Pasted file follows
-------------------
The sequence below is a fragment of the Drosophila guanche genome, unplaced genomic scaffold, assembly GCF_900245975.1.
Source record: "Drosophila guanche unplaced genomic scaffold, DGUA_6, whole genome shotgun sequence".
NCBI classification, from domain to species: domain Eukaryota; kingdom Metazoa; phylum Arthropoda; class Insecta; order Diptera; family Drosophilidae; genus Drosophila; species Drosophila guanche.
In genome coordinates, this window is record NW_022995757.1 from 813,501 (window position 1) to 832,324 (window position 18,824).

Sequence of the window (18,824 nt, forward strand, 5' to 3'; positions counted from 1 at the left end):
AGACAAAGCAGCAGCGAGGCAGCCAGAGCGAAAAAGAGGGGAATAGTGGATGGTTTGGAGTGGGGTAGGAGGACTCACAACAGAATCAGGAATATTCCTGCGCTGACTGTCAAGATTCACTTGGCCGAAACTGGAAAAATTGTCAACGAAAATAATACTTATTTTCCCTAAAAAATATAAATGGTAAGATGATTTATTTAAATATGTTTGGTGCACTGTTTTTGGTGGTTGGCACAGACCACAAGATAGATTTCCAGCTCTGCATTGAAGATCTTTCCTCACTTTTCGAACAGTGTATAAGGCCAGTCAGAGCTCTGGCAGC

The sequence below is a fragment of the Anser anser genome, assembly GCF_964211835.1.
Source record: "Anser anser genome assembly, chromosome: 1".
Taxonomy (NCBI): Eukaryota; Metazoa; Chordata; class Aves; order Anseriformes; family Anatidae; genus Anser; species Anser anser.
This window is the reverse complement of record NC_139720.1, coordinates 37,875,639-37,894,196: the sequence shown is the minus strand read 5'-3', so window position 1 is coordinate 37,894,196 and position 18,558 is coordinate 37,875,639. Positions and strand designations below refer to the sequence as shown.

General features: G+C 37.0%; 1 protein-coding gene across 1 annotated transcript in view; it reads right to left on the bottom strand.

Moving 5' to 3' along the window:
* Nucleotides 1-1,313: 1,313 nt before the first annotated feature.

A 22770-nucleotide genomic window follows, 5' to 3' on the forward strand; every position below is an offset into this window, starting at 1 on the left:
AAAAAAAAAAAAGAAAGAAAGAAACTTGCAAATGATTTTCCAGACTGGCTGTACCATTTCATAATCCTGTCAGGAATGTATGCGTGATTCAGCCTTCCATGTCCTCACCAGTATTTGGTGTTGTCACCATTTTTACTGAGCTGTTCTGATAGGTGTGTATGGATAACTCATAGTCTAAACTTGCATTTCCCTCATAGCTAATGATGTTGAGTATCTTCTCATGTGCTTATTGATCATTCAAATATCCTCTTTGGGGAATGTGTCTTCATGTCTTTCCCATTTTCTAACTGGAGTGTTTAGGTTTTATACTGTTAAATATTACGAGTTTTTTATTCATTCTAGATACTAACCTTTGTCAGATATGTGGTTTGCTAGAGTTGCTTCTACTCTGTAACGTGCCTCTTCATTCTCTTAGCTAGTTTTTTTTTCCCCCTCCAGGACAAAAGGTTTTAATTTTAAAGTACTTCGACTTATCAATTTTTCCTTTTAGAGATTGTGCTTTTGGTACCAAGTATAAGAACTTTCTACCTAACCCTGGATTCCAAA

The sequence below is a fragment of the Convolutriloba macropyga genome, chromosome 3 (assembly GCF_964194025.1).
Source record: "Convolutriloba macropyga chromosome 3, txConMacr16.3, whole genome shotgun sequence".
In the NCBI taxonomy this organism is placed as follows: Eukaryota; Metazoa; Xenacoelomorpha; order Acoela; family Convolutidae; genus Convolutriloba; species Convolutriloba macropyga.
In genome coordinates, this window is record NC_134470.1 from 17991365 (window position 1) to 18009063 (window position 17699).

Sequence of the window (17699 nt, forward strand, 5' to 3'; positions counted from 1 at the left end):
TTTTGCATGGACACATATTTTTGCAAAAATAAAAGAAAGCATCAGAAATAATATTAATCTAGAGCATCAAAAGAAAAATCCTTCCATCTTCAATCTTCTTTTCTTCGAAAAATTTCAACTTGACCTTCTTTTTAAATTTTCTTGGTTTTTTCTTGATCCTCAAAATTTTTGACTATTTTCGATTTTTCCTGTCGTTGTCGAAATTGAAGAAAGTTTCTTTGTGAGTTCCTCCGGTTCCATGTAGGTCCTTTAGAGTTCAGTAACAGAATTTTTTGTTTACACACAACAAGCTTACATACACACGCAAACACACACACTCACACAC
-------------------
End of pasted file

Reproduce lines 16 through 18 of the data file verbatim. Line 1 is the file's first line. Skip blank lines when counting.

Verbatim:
The sequence below is a fragment of the Convolutriloba macropyga genome, chromosome 3 (assembly GCF_964194025.1).
Source record: "Convolutriloba macropyga chromosome 3, txConMacr16.3, whole genome shotgun sequence".
In the NCBI taxonomy this organism is placed as follows: Eukaryota; Metazoa; Xenacoelomorpha; order Acoela; family Convolutidae; genus Convolutriloba; species Convolutriloba macropyga.